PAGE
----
'The ultimate measure of a man is not where he stands in times of comfort, but where he stands in time of challenge and controversy.' -King (Martin Luther)
Freedom, like writing, is a powerful drug. Jozef achieved the unachievable by crossing the most dangerous border in the world, the Iron Curtain. The struggle against forgetting is unending and there is no agony like bearing an untold story inside you. It can take a lifetime to find the authentic survivor' s voice. Without any doubt, writing a book is a liberation, a cause for celebration. You just sit down and find it hard to stop the words from bleeding or come out as an unconscious communication from the deepest part of your human existence. Whatever Jozef writes he cannot compare his experience to scene in a movie. A strange unreality creeps in; yet it was real and it was horrible.
Somehow technological developments have a tendency to coax would-be authors out of the closet. In his eBook, Jozef writes about people who don’t usually get written about. They were ordinary boys leading ostensibly ordinary lives beneath which a variety of torrents raged. Jozef reflects on an experience he would rather forget.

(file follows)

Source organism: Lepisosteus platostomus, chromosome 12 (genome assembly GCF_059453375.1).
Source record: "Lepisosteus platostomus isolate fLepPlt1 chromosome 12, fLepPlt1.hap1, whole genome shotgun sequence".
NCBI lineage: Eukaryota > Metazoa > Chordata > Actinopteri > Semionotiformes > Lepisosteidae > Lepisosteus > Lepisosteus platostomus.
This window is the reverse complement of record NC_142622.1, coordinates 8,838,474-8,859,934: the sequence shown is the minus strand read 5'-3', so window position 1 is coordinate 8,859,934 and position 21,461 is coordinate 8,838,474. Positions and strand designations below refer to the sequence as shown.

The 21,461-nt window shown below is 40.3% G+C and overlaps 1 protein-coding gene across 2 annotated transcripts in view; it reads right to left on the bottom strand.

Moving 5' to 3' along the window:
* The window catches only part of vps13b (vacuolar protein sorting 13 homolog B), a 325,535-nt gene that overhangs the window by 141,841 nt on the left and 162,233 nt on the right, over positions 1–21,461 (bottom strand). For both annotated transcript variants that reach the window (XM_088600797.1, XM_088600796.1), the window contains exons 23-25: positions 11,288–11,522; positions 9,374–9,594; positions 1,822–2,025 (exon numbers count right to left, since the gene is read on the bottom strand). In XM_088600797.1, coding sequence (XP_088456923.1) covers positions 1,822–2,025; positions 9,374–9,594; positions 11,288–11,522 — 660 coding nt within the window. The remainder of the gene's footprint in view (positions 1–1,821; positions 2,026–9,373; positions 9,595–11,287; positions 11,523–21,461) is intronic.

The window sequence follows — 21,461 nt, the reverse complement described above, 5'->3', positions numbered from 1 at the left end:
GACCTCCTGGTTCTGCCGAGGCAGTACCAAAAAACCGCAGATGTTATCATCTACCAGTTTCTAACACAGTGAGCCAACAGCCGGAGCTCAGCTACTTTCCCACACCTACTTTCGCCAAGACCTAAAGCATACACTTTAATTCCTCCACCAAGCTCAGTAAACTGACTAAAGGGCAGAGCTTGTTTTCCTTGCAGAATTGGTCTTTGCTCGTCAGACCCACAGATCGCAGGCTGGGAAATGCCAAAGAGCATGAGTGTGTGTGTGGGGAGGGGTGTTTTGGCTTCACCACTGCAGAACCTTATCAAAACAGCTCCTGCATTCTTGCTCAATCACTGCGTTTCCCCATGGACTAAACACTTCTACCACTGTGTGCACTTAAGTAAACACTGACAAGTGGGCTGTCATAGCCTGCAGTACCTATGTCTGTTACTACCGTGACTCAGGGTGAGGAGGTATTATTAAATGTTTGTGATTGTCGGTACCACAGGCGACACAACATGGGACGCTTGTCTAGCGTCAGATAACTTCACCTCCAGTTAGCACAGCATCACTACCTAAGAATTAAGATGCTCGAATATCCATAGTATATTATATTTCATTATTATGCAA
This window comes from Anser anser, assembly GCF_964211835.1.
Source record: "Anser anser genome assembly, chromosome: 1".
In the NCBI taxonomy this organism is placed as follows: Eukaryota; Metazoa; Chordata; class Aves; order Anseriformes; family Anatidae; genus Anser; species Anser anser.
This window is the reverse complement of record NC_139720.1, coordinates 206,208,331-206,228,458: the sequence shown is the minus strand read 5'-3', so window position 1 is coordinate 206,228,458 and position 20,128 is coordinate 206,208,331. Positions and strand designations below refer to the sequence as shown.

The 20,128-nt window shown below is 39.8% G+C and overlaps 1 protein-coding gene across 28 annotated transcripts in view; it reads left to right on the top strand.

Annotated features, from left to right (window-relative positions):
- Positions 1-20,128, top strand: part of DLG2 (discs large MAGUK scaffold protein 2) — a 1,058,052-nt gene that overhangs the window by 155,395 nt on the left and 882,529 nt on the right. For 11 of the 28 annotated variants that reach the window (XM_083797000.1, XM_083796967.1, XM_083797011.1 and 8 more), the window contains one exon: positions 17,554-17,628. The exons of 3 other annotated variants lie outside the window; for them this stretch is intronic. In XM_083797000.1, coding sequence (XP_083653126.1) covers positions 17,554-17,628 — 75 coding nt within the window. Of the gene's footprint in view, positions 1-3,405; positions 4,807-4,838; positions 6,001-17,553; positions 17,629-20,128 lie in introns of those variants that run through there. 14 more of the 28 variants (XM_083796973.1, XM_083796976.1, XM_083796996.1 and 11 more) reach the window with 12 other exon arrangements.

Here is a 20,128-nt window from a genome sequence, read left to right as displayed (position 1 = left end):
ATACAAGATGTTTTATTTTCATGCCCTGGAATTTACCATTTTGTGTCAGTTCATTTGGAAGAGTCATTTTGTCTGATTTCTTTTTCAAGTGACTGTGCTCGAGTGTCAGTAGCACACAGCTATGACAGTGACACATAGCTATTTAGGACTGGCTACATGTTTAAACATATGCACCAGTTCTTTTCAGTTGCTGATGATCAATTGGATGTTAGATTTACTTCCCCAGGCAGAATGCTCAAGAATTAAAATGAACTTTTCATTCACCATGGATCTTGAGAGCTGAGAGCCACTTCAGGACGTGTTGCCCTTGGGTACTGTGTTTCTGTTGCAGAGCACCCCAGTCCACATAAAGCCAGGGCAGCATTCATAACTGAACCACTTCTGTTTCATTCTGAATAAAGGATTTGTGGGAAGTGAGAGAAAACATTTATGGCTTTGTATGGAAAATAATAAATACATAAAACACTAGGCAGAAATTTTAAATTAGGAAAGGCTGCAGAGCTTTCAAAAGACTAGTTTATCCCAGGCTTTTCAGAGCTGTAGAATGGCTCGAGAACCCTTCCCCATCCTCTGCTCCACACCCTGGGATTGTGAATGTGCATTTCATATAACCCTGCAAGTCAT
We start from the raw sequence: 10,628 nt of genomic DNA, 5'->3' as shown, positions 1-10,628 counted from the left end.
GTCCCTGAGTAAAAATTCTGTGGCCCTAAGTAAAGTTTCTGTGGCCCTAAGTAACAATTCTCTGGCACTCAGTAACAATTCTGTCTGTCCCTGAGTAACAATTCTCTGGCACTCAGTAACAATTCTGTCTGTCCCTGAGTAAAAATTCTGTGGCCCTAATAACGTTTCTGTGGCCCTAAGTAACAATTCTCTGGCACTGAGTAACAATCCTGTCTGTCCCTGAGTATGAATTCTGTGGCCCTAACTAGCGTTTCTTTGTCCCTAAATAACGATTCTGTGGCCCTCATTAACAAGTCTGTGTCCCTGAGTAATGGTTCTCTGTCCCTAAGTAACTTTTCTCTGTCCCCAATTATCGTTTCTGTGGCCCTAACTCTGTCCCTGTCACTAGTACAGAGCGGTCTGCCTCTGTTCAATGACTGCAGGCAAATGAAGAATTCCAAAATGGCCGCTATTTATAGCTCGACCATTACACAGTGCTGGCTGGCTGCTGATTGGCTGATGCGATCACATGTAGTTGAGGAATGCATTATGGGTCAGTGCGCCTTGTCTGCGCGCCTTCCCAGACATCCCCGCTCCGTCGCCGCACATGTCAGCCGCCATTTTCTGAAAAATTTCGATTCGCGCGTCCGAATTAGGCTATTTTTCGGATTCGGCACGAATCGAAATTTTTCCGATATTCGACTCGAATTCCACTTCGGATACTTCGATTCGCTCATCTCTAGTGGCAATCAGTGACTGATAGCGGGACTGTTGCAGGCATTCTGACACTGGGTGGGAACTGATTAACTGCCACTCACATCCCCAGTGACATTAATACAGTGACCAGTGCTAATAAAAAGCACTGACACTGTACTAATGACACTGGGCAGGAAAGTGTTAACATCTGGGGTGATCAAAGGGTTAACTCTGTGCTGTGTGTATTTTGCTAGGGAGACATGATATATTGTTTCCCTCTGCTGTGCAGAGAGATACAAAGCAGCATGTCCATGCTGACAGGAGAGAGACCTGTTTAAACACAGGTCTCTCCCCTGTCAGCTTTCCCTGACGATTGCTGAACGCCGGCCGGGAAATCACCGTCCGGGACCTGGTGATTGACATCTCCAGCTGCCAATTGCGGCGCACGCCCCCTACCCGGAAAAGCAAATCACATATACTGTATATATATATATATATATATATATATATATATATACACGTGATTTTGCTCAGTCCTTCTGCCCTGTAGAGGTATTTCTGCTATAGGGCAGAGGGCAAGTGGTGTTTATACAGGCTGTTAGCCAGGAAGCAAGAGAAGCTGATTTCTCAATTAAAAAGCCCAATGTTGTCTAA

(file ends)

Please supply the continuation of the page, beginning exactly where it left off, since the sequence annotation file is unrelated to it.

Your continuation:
Real survivors take chances ... have flaws ... embrace stone-cold exile ... get rejections. The past often ambushes survivors with a flash of memory as bright as lighting. For the Iron Curtain' s only surivor, getting those flashes published is everything. That is why in the school of hard knocks nothing gets better than the world-wide publications of Jozef's prize-winning short stories. These stories bring the Iron Curtain to life in a variety of newspapers, blogs and magazines.
Any survivor has more to say than all the historians combined about what happened.
The monograph was written over a twenty year period of stolen moments, six months of that full time. Czechoslovak history in a single breath is what Jozef seeks to achieve in Cold River. A single breath, held for 177 pages, is virtually what readers get. Since there is no history, only biography, it is impossible to understand Czechoslovak history with the mind. Long stretches, whole decades, can be wrapped up in a couple of chapters around the reader‘s heart, the human bridge ... Even a single chapter can cover a whole story if it seems really worth telling. Jozef brings to his writing many years of experience as a researcher in the parliamentary environment where his professional life was pulled in several directions. He draws on those experiences in adding realism to his storylines. Jozef's writing is motivated, deep down, by a fear of and a fascination with truth and mortality. Like the daring escape, some of Jozef's storylines which appeared in underground magazines had kept ruthless communists awake at night. This book is like having an old itch finally scratched.
'If we look at history, we find that in time, humanity's love of peace, justice and freedom always triumphs over cruelty and oppression….'
-The 14th Dalai Lama